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Osteospermum

Osteospermum are very popular late winter and early spring bedding plants, commonly known as Cape Daisies. Many daisy-like plants have been bred from our indigenous species and it’s easy to understand why. Osteospermums are tough plants that come in a wide variety of colours and flower shapes.

They are classified as semi-hardy perennials with either a trailing or upright growth habit and are also called Cape marguerites. The foliage is dark green and the plants produce a mass of blooms.

Where to plant them?

  • Plant osteos in full sun.
  • In any soil that is well-draining and do not skimp on compost and bonemeal when planting them. If you have sandy soil, these beauties are especially for you!
  • Use them hanging baskets, pots, window boxes, rockeries, as bright borders in mixed beds, on your pavement, or in retaining wall cavities.

Top Attributes of Osteospermums

  • An abundance of large flowers that come in a range of striking colours and flower shapes.
  • Two flowering peaks. They flower in late winter until midsummer, and again in autumn. They take a break from flowering in the hottest months when you need to cut them back a bit and feed them, but they sure make up for it when temperatures cool down again.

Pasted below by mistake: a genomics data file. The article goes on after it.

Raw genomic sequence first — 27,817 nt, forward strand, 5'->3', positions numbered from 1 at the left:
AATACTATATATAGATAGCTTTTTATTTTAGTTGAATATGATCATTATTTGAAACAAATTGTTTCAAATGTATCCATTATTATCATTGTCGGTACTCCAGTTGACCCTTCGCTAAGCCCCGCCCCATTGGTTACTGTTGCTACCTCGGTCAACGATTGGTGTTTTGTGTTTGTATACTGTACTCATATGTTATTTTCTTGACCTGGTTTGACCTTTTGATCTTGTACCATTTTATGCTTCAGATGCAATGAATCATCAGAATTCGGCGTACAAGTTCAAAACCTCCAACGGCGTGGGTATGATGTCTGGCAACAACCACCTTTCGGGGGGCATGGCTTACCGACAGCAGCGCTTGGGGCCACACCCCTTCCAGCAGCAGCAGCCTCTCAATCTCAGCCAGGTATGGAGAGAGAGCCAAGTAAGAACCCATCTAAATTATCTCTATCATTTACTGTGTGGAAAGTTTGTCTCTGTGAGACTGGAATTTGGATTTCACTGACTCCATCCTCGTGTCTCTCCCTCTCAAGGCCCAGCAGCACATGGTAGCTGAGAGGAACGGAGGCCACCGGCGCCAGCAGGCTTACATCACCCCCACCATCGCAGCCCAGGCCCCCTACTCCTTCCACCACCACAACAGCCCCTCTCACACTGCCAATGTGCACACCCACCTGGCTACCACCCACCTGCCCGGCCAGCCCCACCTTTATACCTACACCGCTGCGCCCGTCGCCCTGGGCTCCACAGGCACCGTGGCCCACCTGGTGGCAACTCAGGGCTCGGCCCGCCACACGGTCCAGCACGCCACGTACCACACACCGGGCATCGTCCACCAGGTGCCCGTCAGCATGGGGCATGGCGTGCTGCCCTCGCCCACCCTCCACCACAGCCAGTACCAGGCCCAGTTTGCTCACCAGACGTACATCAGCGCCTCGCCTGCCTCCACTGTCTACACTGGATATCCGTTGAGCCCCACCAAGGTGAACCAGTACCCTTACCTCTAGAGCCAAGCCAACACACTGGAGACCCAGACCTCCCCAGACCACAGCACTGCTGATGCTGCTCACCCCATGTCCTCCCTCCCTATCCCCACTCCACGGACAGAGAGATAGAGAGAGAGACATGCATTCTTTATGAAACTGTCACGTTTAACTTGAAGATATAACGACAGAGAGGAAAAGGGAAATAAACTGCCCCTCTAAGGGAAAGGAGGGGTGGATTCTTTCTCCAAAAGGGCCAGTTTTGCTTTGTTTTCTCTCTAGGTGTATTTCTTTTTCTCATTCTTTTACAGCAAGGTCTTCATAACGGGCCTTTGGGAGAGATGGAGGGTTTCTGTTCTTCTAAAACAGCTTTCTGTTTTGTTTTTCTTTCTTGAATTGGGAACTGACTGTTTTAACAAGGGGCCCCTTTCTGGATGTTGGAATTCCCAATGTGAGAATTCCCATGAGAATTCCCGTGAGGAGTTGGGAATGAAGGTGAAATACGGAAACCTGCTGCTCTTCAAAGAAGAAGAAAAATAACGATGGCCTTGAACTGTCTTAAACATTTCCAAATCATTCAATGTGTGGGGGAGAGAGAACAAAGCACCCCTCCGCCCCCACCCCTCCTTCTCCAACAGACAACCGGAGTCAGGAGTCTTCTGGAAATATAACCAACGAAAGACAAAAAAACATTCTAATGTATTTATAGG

• The sheer mass of blooms on low compact plants is unbelievable
  • Osteospermums have no special requirements, only watering when the soil feels dry. They can take a bit of dryness if you forget, so do not fuss.
  • A resilience to pests and diseases.
  • They are wonderful flowers for bees and pollinators.

READ MORE: Take a look at these three flower bombs you can use for spring colour in the garden.

Look out for these varieties in your local nursery:

‘Akila’ range

The drought-hardy species Dimorphotheca ecklonis (previously called Osteospermum ecklonis) with its spreading shape and glistening white flowers with their deep-blue centres, is the parent plant of many modern ranges such as Osteospermum ‘Akila’ with lavender, purple and white flowers, plus a variety of sunset colours in orange, soft yellow and even burgundy.

‘FlowerPower’

Called the most vigorous and vibrant, this is a range with unusual colour shades like blue, purple, two-tone pink and the unusual ‘FlowerPower Purple Sun’ with daisies flushed with purple, terracotta, and bright yellow.

‘FlowerPower 3D’

This improved range of double-flowered osteospermums are very compact and mounded and perfect to use in pots or as borders. The blooms with their 3D double centres come in striking colours and with exotic names like ‘Banana Shake’, ‘Berry White’ and ‘Blueberry Shake’.

‘Serenity’

Still the most popular late winter and spring range of osteospermum, with single flowers in pastel, as well as bright shades which seem to change their hues as individual flowers open their happy faces to the sun.

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The Gardener